Fig. 4. Falls and Power House of Trondhjem Electric Works. Only a portion of the power of this stream is at present used.
thoroughly macerated by water and pressed into sheets, which are sold to the paper manufacturers of England. America and the continent. The logs are floated down to the mills in enormous quantities and the frequent lakes along the river courses serve as storehouses for the logs till used. One may often see acres of water thus covered with logs.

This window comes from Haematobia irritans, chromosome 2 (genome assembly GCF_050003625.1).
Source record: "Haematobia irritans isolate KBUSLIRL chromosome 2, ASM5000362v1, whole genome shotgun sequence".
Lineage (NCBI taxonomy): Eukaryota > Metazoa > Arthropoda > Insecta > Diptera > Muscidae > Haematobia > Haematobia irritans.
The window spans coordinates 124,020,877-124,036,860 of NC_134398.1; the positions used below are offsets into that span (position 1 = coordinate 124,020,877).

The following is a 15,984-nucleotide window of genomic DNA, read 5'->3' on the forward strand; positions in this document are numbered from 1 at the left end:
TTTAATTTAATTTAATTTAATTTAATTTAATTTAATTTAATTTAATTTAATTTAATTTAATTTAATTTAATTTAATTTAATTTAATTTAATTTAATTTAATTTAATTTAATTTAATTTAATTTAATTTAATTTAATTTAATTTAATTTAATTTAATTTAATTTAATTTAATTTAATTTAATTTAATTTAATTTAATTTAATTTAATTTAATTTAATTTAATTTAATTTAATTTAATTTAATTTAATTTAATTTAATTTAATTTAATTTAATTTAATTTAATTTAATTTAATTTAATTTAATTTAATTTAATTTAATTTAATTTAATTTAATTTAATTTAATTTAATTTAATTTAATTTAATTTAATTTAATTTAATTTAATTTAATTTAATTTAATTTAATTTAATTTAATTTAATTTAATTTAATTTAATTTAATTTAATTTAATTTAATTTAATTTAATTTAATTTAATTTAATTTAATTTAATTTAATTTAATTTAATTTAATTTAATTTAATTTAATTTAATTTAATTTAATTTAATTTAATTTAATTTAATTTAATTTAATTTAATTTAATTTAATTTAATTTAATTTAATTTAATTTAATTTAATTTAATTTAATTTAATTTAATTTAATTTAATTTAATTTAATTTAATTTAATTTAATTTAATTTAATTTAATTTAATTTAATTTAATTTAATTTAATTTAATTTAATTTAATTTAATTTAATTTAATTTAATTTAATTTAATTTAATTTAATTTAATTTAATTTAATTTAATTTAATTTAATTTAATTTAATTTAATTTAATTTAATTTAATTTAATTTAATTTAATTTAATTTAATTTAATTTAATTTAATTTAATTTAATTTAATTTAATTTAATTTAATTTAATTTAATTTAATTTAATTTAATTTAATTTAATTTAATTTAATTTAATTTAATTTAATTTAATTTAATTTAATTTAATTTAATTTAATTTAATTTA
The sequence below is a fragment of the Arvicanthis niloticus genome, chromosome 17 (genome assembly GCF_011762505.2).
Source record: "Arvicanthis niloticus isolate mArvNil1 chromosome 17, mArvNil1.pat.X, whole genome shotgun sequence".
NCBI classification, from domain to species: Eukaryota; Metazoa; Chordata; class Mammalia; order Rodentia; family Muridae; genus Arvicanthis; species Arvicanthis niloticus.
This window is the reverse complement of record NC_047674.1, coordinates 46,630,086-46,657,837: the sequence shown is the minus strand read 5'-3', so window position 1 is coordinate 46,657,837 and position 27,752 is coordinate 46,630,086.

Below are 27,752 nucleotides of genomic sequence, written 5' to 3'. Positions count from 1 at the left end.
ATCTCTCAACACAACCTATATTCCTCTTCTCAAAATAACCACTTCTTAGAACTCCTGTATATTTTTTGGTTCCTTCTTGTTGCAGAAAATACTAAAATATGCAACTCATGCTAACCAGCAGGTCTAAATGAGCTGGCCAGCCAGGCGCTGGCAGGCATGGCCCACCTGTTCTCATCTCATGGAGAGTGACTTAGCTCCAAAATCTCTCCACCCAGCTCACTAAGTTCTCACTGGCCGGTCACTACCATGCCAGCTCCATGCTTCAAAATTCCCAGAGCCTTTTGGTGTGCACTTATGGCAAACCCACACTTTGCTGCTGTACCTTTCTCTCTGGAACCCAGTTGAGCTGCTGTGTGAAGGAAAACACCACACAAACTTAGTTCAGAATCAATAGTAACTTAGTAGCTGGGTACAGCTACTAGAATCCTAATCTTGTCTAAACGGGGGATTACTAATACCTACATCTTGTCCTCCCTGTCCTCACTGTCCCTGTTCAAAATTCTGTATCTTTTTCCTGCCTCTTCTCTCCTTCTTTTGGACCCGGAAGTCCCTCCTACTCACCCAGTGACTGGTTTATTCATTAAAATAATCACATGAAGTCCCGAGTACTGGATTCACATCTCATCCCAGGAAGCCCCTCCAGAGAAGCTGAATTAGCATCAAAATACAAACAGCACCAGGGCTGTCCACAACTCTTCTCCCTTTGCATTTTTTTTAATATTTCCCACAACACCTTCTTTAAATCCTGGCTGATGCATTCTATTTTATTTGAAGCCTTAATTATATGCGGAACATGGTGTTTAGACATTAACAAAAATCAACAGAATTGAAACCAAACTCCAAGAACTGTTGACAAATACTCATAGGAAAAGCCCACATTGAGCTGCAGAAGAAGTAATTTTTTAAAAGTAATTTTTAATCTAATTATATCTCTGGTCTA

The one great drawback to manufacturing industry in Norway is the lack of all fuel except wood and peat. There is a little deposit of coal in one of the Vesteraalen Islands, but it is difficult to work and very little mined. On the coast it is of course possible to import coal, but this is hardly used outside of the larger cities. The ordinary fuel everywhere is wood, but this is naturally hardly applicable to industries. But if Norway is badly off for fuel, she is unique in her waterpower. Doubtless the water-power of America surpasses that of Norway, but here it is scattered from Maine to Georgia, and from Idaho to Texas. In Norway it is everywhere, from Kristiania to North Cape. In winter the whole highland of Norway, and this includes the largest proportion of her area, is covered with deep snow. This melts very gradually and in many places has not disappeared by the end of summer. There is thus a continual supply of water, from elevations of six thousand feet down to nearly sea level. This water has a very short distance to go before reaching the sea, and few of the rivers are navigable for any considerable length. The many lakes found in their courses serve as inexhaustible storage reservoirs, while the short stretches of river connecting the lakes generally have a very steep fall. Norway thus abounds in waterfalls, the water often descending a thousand feet